The quest to discover the process of making porcelain was one of the defining aspects of post-Renaissance Europe, and it had significant artistic, technical, and commercial ramifications. This beautifully illustrated book showcases ninety works, spanning the late 16th to the mid-19th century, and reflecting the major currents of European porcelain production. Each work is shown in glorious new photography, accompanied by analysis and interpretation by one of the leading experts in European decorative arts. Featuring blue-and-white wares from Italy, rare examples of German Meissen, French Sèvres, British Chelsea porcelain, and much more, this is a long-overdue survey of the greatest porcelain treasures from The Met’s vast collection.

Jeffrey H. Munger is former curator, and Elizabeth Sullivan is former associate research curator, both in the Department of European Sculpture and Decorative Arts at The Metropolitan Museum of Art.

Exhibition | France Viewed from the Grand Siècle

Posted in books, catalogues, exhibitions by Editor on April 24, 2018

Now on view at the Louvre:

France Viewed from the Grand Siècle: Drawings by Israël Silvestre (1621–1691)
Musée du Louvre, Paris, 15 March — 25 June 2018

Curated by Bénédicte Gady and Juliette Trey

While Israël Silvestre’s engravings circulated widely, his drawings remain relatively unknown. The Musée du Louvre is home to a remarkable collection of them, to be shown to the public for the first time.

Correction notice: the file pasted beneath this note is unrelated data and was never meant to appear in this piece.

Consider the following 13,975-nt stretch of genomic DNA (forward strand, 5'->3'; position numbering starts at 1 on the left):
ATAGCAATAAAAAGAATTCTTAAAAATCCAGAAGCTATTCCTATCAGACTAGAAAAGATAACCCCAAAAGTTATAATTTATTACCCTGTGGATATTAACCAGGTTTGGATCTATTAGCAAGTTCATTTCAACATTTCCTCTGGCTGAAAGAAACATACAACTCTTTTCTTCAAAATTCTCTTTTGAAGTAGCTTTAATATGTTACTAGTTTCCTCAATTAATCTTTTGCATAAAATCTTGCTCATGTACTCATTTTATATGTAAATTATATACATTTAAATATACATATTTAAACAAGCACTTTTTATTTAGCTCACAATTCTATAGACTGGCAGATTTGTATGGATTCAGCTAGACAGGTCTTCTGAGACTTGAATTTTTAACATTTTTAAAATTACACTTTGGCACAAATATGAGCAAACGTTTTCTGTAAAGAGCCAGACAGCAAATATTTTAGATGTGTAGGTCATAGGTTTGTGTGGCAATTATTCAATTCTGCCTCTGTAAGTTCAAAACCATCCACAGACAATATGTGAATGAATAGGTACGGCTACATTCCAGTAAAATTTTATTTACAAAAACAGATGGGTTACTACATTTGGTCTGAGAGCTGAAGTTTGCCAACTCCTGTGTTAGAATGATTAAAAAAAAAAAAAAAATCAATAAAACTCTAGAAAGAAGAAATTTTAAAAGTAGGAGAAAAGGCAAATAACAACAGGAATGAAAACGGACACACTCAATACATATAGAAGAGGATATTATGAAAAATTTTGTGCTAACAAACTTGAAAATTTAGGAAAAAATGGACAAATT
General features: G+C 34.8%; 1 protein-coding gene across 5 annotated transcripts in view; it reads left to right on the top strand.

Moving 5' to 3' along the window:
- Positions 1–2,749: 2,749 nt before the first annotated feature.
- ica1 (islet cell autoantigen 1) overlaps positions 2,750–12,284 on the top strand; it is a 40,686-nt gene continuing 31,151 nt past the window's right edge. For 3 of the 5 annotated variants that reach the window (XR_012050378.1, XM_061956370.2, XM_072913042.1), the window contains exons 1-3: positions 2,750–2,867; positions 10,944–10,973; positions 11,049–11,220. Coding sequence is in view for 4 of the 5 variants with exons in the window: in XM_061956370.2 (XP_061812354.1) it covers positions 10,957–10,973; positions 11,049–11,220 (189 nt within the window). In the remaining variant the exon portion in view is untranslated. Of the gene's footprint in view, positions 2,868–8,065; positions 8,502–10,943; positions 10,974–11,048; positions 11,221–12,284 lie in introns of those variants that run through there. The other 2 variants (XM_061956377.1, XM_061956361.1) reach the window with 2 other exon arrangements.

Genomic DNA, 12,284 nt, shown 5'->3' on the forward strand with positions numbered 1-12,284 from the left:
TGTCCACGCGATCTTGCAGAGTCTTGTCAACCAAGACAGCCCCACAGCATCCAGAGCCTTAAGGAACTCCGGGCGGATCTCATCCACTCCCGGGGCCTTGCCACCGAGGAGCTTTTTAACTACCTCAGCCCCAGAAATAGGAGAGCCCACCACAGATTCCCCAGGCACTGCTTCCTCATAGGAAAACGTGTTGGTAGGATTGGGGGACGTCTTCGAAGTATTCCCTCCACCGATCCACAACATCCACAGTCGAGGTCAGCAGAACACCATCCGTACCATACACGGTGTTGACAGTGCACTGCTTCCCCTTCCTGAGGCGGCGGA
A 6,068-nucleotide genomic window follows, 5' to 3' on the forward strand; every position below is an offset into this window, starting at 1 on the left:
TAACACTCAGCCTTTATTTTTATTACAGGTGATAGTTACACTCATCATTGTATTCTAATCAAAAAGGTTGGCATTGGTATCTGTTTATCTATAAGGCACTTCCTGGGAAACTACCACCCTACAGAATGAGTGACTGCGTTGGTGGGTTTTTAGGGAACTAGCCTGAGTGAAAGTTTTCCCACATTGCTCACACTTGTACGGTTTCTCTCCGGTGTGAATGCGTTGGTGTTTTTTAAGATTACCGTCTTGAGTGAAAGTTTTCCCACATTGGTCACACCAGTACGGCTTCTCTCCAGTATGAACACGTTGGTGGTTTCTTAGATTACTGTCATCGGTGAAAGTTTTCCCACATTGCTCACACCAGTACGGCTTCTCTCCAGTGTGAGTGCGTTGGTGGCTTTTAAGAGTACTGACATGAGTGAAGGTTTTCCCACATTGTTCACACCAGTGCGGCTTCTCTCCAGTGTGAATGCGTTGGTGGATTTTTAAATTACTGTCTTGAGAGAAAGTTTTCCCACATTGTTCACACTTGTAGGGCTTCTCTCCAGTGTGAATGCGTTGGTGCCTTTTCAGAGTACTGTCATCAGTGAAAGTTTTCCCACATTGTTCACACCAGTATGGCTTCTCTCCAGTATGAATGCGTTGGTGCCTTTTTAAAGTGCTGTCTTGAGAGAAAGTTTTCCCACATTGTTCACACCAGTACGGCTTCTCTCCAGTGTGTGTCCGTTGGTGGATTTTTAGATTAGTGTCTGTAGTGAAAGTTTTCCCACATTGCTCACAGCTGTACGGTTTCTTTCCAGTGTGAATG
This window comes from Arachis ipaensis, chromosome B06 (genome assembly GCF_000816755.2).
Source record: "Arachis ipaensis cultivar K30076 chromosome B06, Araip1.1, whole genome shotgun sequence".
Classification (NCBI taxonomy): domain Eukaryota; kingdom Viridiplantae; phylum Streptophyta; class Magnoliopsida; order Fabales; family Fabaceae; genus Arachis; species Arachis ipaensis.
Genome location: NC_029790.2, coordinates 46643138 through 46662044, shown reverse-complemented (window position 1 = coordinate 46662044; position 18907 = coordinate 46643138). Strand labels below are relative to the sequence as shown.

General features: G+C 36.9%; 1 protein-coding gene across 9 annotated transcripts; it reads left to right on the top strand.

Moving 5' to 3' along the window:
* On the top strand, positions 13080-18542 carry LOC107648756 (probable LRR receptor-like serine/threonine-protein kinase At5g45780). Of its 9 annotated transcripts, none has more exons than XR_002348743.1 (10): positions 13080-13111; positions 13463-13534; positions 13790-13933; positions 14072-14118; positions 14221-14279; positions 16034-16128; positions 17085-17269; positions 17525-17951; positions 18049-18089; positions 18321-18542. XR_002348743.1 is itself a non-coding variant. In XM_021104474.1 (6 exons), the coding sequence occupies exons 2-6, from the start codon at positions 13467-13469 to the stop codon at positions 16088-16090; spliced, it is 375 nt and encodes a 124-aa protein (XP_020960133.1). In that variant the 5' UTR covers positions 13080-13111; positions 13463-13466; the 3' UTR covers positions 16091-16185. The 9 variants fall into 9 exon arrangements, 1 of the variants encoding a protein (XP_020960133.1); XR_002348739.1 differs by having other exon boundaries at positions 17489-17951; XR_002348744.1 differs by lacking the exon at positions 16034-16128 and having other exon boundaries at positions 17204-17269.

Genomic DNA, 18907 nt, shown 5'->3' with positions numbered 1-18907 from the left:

After training as an engraver under Jacques Callot, Israel Silvestre very quickly turned to the cityscape. Small and picturesque, his early ‘views’ were of his native Nancy and the cities he passed through on the several journeys he made between Paris and Rome. By contrast, his mature works offer broad panoramas of the French capital, with its royal festivities and the changes it was undergoing, and outlines of the cities conquered by Louis XIV in Lorraine and the Ardennes. In addition, his series devoted to the handsome Ile-de-France châteaux—Vaux-le-Vicomte, Meudon, Montmorency, Versailles—brought a fresh eye to architecture and gardens.

The exhibition is organized by Bénédicte Gady and Juliette Trey of the Department of Prints and Drawings, Musée du Louvre.

Benedicte Gady and Juliette Trey, La France vue du Grand Siècle: Dessins d’Israël Silvestre (1621–1691) (Paris: Lienart, 2018), 208 pages, ISBN: 978-2359062311, 29€.

Call for Papers | Excess! at UAAC

Posted in Calls for Papers by Editor on April 24, 2018

Along with the HECAA session at this year’s UAAC Conference, readers may be interested in this panel organized by Ersy Contogouris and Marie-Ève Marchand. Details and a full list of panels (68 in all) are available here»

Excess! | Universities Art Association of Canada
Department of Fine Arts, University of Waterloo, Ontario, 25–27 October 2018

Proposals due by 1 May 2018